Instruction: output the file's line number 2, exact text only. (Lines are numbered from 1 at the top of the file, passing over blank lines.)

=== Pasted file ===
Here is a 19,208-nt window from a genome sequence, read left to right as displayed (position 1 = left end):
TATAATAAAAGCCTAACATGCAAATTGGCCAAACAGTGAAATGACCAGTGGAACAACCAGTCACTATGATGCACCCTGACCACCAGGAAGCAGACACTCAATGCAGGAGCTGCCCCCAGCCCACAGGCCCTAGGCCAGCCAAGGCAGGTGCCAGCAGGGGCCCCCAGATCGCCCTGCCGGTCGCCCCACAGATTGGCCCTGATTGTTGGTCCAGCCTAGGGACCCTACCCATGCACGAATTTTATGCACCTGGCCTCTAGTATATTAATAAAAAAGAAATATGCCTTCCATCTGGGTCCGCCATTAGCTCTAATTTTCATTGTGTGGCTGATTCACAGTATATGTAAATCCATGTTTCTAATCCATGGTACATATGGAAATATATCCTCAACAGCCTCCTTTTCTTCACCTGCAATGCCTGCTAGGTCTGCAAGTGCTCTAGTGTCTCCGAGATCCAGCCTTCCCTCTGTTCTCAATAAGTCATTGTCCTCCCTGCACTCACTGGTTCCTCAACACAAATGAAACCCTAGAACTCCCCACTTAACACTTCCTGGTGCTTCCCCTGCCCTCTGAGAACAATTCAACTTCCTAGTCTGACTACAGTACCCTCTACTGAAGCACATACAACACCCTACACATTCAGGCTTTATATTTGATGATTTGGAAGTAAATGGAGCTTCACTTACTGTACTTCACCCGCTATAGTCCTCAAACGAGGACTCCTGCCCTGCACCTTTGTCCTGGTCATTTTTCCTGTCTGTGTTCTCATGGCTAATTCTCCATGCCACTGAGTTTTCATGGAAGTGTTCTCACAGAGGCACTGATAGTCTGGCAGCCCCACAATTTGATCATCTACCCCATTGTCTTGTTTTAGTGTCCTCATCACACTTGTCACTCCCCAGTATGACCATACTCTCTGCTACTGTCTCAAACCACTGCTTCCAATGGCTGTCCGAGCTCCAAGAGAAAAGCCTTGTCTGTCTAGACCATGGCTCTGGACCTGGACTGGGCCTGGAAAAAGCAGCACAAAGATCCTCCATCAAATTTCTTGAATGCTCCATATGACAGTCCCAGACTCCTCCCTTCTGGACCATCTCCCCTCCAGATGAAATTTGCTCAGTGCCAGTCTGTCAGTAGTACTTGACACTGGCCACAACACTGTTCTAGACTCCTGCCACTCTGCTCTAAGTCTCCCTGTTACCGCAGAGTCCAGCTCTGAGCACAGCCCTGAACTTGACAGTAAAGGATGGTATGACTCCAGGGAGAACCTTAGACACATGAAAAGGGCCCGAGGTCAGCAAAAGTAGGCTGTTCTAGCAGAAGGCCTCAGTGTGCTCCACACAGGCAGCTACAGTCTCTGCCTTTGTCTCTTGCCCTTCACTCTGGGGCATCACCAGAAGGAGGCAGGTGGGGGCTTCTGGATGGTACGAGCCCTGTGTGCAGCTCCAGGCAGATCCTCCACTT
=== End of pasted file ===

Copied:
TATAATAAAAGCCTAACATGCAAATTGGCCAAACAGTGAAATGACCAGTGGAACAACCAGTCACTATGATGCACCCTGACCACCAGGAAGCAGACACTCAATGCAGGAGCTGCCCCCAGCCCACAGGCCCTAGGCCAGCCAAGGCAGGTGCCAGCAGGGGCCCCCAGATCGCCCTGCCGGTCGCCCCACAGATTGGCCCTGATTGTTGGTCCAGCCTAGGGACCCTACCCATGCACGAATTTTATGCACCTGGCCTCTAGTATATTAATAAAAAAGAAATATGCCTTCCATCTGGGTCCGCCATTAGCTCTAATTTTCATTGTGTGGCTGATTCACAGTATATGTAAATCCATGTTTCTAATCCATGGTACATATGGAAATATATCCTCAACAGCCTCCTTTTCTTCACCTGCAATGCCTGCTAGGTCTGCAAGTGCTCTAGTGTCTCCGAGATCCAGCCTTCCCTCTGTTCTCAATAAGTCATTGTCCTCCCTGCACTCACTGGTTCCTCAACACAAATGAAACCCTAGAACTCCCCACTTAACACTTCCTGGTGCTTCCCCTGCCCTCTGAGAACAATTCAACTTCCTAGTCTGACTACAGTACCCTCTACTGAAGCACATACAACACCCTACACATTCAGGCTTTATATTTGATGATTTGGAAGTAAATGGAGCTTCACTTACTGTACTTCACCCGCTATAGTCCTCAAACGAGGACTCCTGCCCTGCACCTTTGTCCTGGTCATTTTTCCTGTCTGTGTTCTCATGGCTAATTCTCCATGCCACTGAGTTTTCATGGAAGTGTTCTCACAGAGGCACTGATAGTCTGGCAGCCCCACAATTTGATCATCTACCCCATTGTCTTGTTTTAGTGTCCTCATCACACTTGTCACTCCCCAGTATGACCATACTCTCTGCTACTGTCTCAAACCACTGCTTCCAATGGCTGTCCGAGCTCCAAGAGAAAAGCCTTGTCTGTCTAGACCATGGCTCTGGACCTGGACTGGGCCTGGAAAAAGCAGCACAAAGATCCTCCATCAAATTTCTTGAATGCTCCATATGACAGTCCCAGACTCCTCCCTTCTGGACCATCTCCCCTCCAGATGAAATTTGCTCAGTGCCAGTCTGTCAGTAGTACTTGACACTGGCCACAACACTGTTCTAGACTCCTGCCACTCTGCTCTAAGTCTCCCTGTTACCGCAGAGTCCAGCTCTGAGCACAGCCCTGAACTTGACAGTAAAGGATGGTATGACTCCAGGGAGAACCTTAGACACATGAAAAGGGCCCGAGGTCAGCAAAAGTAGGCTGTTCTAGCAGAAGGCCTCAGTGTGCTCCACACAGGCAGCTACAGTCTCTGCCTTTGTCTCTTGCCCTTCACTCTGGGGCATCACCAGAAGGAGGCAGGTGGGGGCTTCTGGATGGTACGAGCCCTGTGTGCAGCTCCAGGCAGATCCTCCACTT